'State of Lung Cancer' 2019 Report Finds Alaska has One of the Worst 5-Year Lung Cancer Survival Rates in the Nation
Second annual report from American Lung Association explores how states can act to save more lives, support patients and families facing lung cancer
(November 13, 2019) - ANCHORAGE, Alaska
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Alaska ranks near the bottom of the country with the five-year lung cancer survival rate at 17.6 percent. An estimated 400 Alaskans will be diagnosed with lung cancer in 2019, but more Americans than ever are surviving the disease according to a new report from the American Lung Association.
This year’s “State of Lung Cancer” report seeks to continue the positive trend of increased lung cancer survival, as the nationwide five-year lung cancer survival rate of 21.7 percent, up from 17.2 percent a decade ago, reflects a 26 percent improvement over the past 10 years. Alaska ranks 41st out of 45 states that provided data. The annual report examines the toll of lung cancer throughout the nation, and outlines steps every state can take to better protect its residents from lung cancer.
“While we celebrate that more Americans than ever are surviving lung cancer, the disease remains the leading cause of cancer deaths in men and women in the U.S., and much more can and must be done in Alaska to prevent the disease and support families facing the disease,” said Carrie Nyssen, senior director of advocacy for the American Lung Association in Alaska.
Part of the reason that lung cancer is so deadly is because most lung cancer cases are diagnosed at a later stage, after the disease has spread. Alaska has the worst early stage at diagnosis rate in the nation with 16.6 percent. Lung cancer screening is the key to early detection, when the disease is most curable, but only 21.5 percent of lung cancer cases nationally are diagnosed at an early stage. This simple screening test has been available since 2015, but only 3.6 percent of those eligible in Alaska have been screened.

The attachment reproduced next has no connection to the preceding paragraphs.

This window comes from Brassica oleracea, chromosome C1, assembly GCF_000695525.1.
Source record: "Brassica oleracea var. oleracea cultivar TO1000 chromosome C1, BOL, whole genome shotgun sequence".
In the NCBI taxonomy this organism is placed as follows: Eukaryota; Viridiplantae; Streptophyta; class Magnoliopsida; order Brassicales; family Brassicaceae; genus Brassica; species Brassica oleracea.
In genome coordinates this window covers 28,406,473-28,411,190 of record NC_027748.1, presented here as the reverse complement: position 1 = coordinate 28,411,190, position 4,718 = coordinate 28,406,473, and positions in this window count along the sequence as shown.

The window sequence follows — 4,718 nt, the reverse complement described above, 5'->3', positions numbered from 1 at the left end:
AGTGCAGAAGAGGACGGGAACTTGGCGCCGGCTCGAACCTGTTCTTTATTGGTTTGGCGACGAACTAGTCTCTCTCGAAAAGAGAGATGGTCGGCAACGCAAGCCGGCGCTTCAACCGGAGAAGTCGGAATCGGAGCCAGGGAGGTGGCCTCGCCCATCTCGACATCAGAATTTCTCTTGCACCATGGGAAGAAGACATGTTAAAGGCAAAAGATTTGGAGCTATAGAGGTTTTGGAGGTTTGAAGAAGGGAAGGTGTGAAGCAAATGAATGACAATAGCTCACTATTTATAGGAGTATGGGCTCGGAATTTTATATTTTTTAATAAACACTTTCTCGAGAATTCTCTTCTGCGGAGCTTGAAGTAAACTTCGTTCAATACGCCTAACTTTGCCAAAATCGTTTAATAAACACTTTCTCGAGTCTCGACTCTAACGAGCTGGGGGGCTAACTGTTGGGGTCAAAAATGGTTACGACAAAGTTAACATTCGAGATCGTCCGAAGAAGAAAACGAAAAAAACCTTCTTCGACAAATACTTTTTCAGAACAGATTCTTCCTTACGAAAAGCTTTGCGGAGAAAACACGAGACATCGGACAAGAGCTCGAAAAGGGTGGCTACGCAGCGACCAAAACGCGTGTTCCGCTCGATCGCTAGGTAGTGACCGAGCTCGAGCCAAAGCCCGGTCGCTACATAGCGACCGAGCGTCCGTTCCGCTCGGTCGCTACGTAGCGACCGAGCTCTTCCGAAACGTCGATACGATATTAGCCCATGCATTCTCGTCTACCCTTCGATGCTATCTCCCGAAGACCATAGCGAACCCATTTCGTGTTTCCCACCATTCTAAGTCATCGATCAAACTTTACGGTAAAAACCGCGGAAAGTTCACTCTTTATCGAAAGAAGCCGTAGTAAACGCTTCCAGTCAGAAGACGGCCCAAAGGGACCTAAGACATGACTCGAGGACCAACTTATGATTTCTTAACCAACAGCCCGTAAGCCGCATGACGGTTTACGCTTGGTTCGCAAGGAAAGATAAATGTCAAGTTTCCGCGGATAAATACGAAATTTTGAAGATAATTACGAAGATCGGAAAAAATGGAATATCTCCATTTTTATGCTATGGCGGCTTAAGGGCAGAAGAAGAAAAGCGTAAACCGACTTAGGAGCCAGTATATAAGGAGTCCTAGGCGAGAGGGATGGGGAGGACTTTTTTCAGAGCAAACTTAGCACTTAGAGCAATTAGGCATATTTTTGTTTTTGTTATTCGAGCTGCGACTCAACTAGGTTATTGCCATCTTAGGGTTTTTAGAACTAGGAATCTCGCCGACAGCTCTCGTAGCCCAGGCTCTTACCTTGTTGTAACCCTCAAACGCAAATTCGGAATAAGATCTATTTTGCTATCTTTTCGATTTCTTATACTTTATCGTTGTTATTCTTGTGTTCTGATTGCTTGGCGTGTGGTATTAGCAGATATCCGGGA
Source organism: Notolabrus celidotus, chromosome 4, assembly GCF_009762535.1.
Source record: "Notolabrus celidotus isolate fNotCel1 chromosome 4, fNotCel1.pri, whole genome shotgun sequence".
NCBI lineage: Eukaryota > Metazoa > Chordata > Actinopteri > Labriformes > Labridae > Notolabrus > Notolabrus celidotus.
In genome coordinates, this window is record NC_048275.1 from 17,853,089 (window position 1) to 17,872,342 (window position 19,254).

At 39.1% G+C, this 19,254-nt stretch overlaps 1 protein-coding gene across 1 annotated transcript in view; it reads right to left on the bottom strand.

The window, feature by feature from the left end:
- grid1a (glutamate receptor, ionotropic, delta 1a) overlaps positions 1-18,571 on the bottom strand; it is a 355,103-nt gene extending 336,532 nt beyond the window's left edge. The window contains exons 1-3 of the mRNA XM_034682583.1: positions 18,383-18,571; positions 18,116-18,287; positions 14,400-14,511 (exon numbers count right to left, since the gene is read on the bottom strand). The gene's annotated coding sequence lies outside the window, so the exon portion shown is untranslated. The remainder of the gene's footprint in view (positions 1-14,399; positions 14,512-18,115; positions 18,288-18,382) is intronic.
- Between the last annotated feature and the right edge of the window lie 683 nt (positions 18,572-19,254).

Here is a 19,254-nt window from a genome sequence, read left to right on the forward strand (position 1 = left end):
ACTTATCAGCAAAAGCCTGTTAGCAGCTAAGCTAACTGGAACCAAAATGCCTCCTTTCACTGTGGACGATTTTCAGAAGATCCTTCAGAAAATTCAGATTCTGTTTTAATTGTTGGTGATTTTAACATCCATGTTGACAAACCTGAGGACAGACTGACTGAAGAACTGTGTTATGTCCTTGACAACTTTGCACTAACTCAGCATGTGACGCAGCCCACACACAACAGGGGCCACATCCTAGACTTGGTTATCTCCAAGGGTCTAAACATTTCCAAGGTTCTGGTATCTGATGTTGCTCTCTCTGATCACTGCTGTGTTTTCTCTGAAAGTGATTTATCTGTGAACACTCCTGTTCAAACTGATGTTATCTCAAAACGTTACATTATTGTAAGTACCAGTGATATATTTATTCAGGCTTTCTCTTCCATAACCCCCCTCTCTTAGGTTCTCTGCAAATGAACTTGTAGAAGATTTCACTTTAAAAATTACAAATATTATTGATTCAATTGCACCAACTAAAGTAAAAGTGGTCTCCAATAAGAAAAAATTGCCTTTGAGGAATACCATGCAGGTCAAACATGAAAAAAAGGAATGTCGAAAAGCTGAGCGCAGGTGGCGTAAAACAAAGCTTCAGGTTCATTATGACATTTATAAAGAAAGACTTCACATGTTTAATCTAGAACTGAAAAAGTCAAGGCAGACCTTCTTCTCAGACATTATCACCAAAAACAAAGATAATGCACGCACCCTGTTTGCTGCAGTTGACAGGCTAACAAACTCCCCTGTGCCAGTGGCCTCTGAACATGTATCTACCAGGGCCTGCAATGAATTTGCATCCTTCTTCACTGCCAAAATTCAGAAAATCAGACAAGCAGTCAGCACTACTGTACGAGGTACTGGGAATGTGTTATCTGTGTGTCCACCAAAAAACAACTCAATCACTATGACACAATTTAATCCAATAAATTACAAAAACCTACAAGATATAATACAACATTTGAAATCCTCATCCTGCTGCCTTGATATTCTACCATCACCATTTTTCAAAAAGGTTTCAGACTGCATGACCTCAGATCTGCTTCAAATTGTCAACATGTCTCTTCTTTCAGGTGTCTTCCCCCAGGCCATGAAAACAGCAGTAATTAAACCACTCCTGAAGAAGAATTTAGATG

“Lung cancer screening is a powerful tool to save lives, yet we’re only seeing a fraction of those who qualify actually getting screened,” Nyssen said. “Nationwide, if everyone at high risk were screened, nearly 48,000 lives would be saved.”
The "State of Lung Cancer" 2019 report finds that the burden of lung cancer varies by state. By better understanding the impact of lung cancer across the nation, efforts and policies can be focused where the needs are greatest, and this year’s report finds Alaska can and must do more to protect residents from lung cancer. Below are the key findings for Alaska:
• Survival: Lung cancer has one of the lowest five-year survival rates because cases are often diagnosed at later stages when it is less likely to be curable. Alaska ranks among the lowest states with 17.6 percent survival rate.
• Early Diagnosis: Nationally, only 21.5 percent of cases are diagnosed at an early stage when the five-year survival rate is much higher (57.7 percent). Unfortunately, about 48.5 percent of cases are not caught until a late stage when the survival rate is only 6 percent. Alaska ranks among the lowest with 16.6 percent.
• Surgical Treatment: Lung cancer can often be treated with surgery if it is diagnosed at an early stage and has not spread widely. Nationally, 20.6 percent of cases underwent surgery. Alaska ranks among the bottom 45th of 48 states with 15.7 percent.
• Screening and Prevention: Screening for lung cancer with annual low-dose CT scans among those who qualify can reduce the lung cancer death rate. Nationally, only 4.2 percent of those who qualify were screened. Alaska ranked 36th out of 51 with 3.6 percent.
Learn more about "State of Lung Cancer" at Lung.org/solc. For media interested in speaking with a medical expert about the "State of Lung Cancer" 2019 report or lung cancer survivor about their experience, contact Holly Harvey at [email protected] or 206-512-3292.
About the American Lung Association
The American Lung Association is the leading organization working to save lives by improving lung health and preventing lung disease, through research, education and advocacy. The work of the American Lung Association is focused on four strategic imperatives: to defeat lung cancer; to improve the air we breathe; to reduce the burden of lung disease on individuals and their families; and to eliminate tobacco use and tobacco-related diseases. For more information about the American Lung Association, a holder of the coveted 4-star rating from Charity Navigator and a Gold-Level GuideStar Member, or to support the work it does, call 1-800-LUNGUSA (1-800-586-4872) or visit: Lung.org.
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